It appearing that the municipalities have the authority to enact under their general police power the ordinances in question, it must next be considered whether these ordinances are a proper exercise of that authority.

While it is axiomatic that ordinances enacted by municipalities within their delegated powers are presumed to be valid, such validity can be rebutted by a showing that the ordinance is arbitrary and unreasonable. Kozesnik v. Montgomery Twp., 24 N.J. 154 (1957); Schmidt v. Board *373 of Adjustment, Newark, 9 N.J. 405 (1952). "In determining the question of reasonableness cognizance must be taken of the problem to be solved by the municipality, for example the requirement necessary to minimize the offensive character of the conduct to be regulated." State v. Mundet Cork Corp., 8 N.J. 359, 369 (1952), certiorari denied, 344 U.S. 819, 73 S. Ct. 14, 97 L. Ed. 637 (1952); Katobimar Realty Co. v. Webster, 20 N.J. 114 (1955); Grogan v. De Sapio, 11 N.J. 308 (1953). "[I]n the final analysis, it is the nature of the subject matter and the end to be served that determine the quality and content of the regulatory power." Abelson's, Inc. v. N.J. State Board of Optometrists, 5 N.J. 412, 420 (1950); In re Weston, 36 N.J. 258 (1961). This is especially true where rights of private property are involved, as here in relation to lawful uses thereof and the carrying on of a lawful business. See Katobimar Realty Co. v. Webster, supra; Reingold v. Harper, 6 N.J. 182 (1951); Lakewood Express Service v. Board of Public Utility Com'rs., 1 N.J. 45 (1948); N.J. Good Humor, Inc. v. Bradley Beach, 124 N.J.L. 162 (E. & A. 1939); Regal Oil Co. v. State, 123 N.J.L. 456 (Sup. Ct. 1939). A police regulation in this regard "shall not go beyond the demands of the public interest which vindicates its exercise * * *: an exercise of power that exceeds the bounds of reasonable necessity would run afoul of the fundamental common right to engage in a lawful pursuit and of the right of private property secured by the Fifth and Fourteenth Amendments of the Federal Constitution and [Art. I, par.1] of the State Constitution." Reingold v. Harper, supra, at p. 191. As is succinctly stated in the leading case of N.J. Good Humor, Inc. v. Bradley Beach, supra: "There cannot be in the name of police regulation, an unreasonable and oppressive curtailment of personal or property rights. A measure that goes fairly beyond the public need designed to be served does not take the category of a valid police regulation." (At p. 168).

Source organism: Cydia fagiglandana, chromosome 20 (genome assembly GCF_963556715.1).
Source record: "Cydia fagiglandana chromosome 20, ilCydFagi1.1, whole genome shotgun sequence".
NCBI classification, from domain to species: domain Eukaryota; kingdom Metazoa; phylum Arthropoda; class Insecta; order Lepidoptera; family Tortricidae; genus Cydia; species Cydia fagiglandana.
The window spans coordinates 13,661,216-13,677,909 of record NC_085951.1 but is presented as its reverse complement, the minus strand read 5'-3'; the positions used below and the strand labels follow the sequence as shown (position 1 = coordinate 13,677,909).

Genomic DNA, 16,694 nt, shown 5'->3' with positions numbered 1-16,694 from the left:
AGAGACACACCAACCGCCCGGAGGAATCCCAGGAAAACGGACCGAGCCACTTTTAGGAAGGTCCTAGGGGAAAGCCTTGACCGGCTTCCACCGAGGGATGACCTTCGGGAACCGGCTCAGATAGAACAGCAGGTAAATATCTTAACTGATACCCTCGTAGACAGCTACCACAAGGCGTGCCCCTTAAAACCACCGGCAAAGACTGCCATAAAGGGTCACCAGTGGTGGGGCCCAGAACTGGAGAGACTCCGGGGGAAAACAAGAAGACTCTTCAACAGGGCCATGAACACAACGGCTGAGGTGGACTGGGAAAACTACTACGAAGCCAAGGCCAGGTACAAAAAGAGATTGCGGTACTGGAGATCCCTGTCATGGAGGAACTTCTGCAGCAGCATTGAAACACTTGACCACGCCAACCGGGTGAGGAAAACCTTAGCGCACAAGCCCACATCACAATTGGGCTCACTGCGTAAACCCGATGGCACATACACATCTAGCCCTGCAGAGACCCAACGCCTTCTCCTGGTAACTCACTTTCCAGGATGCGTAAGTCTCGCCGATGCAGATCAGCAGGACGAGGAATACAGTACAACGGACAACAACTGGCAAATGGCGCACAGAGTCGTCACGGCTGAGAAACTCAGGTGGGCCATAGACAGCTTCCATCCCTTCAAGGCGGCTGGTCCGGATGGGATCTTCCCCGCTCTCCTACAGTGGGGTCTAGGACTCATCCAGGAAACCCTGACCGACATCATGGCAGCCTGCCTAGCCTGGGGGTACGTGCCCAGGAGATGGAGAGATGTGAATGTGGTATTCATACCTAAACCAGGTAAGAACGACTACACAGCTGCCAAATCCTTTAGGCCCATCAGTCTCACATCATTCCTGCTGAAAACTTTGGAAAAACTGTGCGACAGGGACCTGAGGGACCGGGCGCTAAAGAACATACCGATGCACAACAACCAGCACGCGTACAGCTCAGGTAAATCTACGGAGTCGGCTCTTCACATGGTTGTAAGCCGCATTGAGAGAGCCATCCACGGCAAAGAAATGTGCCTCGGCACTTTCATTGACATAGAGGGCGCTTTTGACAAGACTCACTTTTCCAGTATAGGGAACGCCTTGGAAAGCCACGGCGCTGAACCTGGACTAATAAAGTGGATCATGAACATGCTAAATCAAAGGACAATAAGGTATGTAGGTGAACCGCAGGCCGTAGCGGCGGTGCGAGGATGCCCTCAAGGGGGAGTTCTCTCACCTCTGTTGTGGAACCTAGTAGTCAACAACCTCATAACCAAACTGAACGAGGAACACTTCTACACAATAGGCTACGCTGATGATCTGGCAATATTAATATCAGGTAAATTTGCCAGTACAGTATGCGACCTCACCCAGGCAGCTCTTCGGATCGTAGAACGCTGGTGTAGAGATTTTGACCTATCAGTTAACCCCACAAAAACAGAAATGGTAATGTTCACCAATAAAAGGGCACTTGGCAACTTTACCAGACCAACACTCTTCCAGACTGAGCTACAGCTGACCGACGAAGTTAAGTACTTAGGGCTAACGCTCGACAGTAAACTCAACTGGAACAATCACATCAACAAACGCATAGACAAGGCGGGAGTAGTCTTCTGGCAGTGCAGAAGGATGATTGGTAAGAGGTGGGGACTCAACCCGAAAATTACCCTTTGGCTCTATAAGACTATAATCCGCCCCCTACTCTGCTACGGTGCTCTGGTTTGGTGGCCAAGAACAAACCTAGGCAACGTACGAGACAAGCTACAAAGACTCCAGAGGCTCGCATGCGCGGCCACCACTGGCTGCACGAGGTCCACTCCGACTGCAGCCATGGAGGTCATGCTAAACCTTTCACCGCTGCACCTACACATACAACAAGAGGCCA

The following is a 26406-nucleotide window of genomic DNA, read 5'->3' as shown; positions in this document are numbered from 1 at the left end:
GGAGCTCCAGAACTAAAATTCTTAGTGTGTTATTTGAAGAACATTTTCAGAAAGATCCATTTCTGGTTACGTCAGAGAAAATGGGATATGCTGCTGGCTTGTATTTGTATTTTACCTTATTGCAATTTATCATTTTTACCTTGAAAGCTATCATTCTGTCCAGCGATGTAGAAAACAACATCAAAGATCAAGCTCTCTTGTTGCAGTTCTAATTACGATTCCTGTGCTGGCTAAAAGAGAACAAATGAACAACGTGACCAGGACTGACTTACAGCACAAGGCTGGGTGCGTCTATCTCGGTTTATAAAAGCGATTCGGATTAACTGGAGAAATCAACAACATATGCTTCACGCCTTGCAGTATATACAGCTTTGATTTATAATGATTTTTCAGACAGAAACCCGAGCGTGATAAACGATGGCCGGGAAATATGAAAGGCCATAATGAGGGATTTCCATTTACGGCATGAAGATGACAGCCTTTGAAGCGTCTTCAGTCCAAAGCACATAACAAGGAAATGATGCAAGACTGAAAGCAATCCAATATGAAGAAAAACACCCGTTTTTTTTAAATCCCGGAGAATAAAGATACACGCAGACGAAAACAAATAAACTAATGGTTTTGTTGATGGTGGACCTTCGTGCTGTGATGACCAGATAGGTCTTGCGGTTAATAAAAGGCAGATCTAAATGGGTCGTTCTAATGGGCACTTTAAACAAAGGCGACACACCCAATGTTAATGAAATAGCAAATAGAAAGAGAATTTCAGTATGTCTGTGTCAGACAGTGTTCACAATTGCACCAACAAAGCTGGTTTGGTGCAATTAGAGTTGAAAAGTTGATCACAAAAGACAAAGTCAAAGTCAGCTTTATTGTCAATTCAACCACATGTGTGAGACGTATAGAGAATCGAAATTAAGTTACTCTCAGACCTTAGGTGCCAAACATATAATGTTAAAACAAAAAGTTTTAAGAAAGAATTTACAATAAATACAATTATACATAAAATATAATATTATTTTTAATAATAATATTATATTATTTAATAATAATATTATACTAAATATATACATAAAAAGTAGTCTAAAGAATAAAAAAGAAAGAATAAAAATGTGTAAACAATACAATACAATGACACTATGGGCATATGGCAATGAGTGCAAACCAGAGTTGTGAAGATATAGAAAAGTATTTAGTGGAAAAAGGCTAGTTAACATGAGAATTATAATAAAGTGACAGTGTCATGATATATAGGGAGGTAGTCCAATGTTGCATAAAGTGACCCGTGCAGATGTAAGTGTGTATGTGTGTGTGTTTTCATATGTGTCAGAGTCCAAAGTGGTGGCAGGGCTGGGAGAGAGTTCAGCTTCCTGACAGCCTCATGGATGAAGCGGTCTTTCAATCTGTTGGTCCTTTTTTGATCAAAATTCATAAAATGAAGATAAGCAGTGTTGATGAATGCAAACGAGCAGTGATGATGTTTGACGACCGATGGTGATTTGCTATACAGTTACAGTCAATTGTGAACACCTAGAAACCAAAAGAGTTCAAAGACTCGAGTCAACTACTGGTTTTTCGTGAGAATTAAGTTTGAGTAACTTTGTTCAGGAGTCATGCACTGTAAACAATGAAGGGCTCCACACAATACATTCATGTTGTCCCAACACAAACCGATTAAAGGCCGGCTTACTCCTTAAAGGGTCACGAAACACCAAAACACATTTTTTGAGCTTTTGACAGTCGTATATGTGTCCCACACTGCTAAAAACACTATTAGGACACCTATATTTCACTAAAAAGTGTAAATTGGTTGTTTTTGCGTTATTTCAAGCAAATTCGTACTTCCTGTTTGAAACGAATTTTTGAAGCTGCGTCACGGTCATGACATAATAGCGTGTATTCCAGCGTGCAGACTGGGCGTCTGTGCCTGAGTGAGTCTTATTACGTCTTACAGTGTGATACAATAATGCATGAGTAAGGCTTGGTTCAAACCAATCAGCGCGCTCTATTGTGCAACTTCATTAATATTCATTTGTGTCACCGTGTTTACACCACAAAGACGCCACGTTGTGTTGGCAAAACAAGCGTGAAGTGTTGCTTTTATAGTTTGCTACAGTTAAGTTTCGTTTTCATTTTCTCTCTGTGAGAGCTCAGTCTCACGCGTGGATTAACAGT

This court is of the opinion that the subject ordinances are unreasonable. They go "beyond the public need" *374 and are an "excessive restriction" on the use of private property and the pursuit of lawful activity, Katobimar Realty Co. v. Webster, supra; they are palpably excessive as a "requirement necessary to minimize the offensive character of the conduct to be regulated," State v. Mundet Cork Corp., supra. In short, "[t]he sweeping rule of the ordinance is manifestly not sustainable as including only a reasonable margin to insure effective enforcement of the asserted object." N.J. Good Humor, Inc. v. Bradley Beach, supra, at p. 167.

In the present case the problems of noise, immorality, parking violations, etc., are clearly proper for municipal treatment. But the municipalities should not "burn the house to roast the pig." Rather than make any attempt to enforce existing statutes and ordinances relating to the actions complained of,[1] the municipalities passed additional comprehensive ordinances outlawing otherwise legal conduct which was thought to be a prime source of the obnoxious and illegal conduct. But "[t]he duty of the township officials is to suppress the disorder and to punish those who are guilty of the illegal act, not to prevent the performance of the legal act." N.Y. Staats-Zeitung v. Nolan, 89 N.J. Eq. 387, 389 (Ch. 1918).

The evidence presented in the instant case unequivocally demonstrates that little, if any, attempt has been made to suppress the problems complained of by prosecution of the perpetrators. In fact, even though "numerous" acts of illegal sexual intercourse were engaged in in the presence of public officials, police officers and private citizens, never was any arrest or formal complaint made under the criminal law. *375 Similar nonaction followed the witnessing of indecent exposures and other lewd and immoral conduct; and, in fact, nonaction was the pattern in relation to all the conduct complained of. Before this court will uphold as reasonable a police prohibition as pervasive as the present one, its necessity in relation to the evil involved will have to be shown, see In re Weston, Katobimar Realty Co. v. Webster, Grogan v. De Sapio, State v. Mundet Cork Corp., and N.J. Good Humor, Inc. v. Bradley Beach all supra, at least to the extent of resurrecting the presumption of validity.